TCP Connection Management Mechanisms for Improving Internet Server Performance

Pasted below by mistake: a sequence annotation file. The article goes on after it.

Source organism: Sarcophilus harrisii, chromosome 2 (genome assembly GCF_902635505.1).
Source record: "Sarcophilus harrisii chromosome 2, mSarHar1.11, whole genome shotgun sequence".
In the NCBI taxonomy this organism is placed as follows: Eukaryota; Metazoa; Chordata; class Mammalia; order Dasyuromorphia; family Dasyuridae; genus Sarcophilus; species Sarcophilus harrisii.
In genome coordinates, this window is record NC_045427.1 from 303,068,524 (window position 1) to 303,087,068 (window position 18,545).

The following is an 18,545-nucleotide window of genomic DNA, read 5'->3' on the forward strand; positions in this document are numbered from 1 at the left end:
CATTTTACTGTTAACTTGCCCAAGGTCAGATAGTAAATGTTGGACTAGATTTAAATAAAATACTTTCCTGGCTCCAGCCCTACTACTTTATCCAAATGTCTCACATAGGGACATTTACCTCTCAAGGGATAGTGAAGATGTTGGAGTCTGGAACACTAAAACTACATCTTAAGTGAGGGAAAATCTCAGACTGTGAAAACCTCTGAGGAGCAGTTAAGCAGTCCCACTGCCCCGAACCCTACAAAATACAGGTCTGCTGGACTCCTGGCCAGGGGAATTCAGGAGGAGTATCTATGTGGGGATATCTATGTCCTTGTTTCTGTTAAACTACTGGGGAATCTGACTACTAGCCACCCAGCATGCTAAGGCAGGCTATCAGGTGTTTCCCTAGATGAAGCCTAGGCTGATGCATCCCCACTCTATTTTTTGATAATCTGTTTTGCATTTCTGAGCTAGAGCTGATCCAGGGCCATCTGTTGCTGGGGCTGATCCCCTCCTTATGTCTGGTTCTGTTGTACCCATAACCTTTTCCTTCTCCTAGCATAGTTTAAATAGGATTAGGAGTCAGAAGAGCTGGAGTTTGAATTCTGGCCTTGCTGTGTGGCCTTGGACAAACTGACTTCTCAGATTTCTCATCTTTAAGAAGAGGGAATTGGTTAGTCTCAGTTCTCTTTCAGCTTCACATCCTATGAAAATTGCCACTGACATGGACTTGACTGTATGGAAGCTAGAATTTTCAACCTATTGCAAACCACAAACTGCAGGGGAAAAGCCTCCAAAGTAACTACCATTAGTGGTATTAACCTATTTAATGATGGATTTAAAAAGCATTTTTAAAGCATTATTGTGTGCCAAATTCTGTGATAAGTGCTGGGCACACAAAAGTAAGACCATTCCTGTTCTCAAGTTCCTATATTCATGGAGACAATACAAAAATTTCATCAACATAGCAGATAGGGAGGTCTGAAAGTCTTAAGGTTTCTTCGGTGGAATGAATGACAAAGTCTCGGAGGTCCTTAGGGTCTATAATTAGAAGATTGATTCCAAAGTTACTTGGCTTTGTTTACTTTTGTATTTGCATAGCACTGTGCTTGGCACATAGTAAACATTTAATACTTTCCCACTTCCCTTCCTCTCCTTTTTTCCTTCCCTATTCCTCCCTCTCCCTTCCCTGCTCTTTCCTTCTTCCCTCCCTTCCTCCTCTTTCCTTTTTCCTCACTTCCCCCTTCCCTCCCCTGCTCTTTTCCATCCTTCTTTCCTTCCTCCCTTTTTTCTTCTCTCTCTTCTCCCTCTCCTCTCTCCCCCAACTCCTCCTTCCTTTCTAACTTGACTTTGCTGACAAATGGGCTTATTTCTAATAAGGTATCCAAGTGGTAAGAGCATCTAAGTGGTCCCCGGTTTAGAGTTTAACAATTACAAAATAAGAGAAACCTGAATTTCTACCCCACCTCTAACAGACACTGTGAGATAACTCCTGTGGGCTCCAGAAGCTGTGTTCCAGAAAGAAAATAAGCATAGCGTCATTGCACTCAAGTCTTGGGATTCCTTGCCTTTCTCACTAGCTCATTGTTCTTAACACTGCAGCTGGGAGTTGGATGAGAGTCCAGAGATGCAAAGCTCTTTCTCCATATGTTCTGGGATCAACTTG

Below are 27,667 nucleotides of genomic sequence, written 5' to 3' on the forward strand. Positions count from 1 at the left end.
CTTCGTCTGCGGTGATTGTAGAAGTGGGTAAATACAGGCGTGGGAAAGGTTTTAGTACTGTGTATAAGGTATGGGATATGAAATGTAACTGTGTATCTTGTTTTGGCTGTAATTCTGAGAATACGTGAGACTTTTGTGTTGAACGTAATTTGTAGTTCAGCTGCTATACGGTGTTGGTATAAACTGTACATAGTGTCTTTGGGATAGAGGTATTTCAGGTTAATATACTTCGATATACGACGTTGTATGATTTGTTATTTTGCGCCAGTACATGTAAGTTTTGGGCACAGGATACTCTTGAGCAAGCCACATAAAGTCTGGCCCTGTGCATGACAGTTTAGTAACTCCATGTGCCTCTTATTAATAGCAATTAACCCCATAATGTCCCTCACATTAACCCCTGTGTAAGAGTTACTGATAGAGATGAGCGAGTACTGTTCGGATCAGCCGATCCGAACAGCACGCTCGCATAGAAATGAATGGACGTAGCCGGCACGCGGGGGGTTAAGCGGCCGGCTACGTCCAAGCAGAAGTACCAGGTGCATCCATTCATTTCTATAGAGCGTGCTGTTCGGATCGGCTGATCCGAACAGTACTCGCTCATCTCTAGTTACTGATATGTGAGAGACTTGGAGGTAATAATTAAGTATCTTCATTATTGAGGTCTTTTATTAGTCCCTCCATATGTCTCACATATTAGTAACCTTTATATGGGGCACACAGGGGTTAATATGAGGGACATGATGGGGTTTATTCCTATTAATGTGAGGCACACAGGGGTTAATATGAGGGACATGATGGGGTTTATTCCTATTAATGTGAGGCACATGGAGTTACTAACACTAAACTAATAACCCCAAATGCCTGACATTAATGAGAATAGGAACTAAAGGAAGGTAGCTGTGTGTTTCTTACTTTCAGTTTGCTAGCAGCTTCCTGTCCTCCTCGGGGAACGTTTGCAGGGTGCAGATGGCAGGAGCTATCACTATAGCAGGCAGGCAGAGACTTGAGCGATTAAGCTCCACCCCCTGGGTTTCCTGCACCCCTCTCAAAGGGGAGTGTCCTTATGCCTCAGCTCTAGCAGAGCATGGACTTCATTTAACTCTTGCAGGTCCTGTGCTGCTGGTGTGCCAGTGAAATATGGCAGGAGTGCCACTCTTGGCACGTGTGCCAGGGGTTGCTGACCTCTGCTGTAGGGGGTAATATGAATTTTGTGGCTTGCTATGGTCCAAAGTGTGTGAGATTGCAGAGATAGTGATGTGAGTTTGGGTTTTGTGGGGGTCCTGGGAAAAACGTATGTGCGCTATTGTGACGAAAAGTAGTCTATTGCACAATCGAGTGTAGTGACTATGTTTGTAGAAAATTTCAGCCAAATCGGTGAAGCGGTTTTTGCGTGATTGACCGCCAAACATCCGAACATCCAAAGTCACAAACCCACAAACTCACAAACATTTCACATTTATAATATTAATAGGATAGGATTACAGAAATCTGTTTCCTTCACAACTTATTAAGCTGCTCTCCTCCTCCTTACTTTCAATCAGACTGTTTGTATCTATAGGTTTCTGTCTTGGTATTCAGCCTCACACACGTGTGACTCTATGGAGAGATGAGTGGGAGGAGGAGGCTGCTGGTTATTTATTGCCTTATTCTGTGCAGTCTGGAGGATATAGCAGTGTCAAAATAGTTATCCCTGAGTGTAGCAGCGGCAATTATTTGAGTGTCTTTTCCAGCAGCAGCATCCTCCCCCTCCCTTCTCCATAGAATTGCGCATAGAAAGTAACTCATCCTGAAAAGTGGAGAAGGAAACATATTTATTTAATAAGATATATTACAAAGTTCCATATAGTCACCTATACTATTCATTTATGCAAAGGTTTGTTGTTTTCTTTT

This thesis investigates TCP connection management mechanisms in order to understand the behaviour and improve the performance of Internet servers during overload conditions such as flash crowds. We study several alternatives for implementing TCP connection establishment, reviewing approaches taken by existing TCP stacks as well as proposing new mechanisms to improve server throughput and reduce client response times under overload. We implement some of these connection establishment mechanisms in the Linux TCP stack and evaluate their performance in a variety of environments. We also evaluate the cost of supporting half-closed connections at the server and assess the impact of an abortive release of connections by clients on the throughput of an overloaded server. Our evaluation demonstrates that connection establishment mechanisms that eliminate the TCP-level retransmission of connection attempts by clients increase server throughput by up to 40% and reduce client response times by two orders of magnitude. Connection termination mechanisms that preclude support for half-closed connections additionally improve server throughput by up to 18%.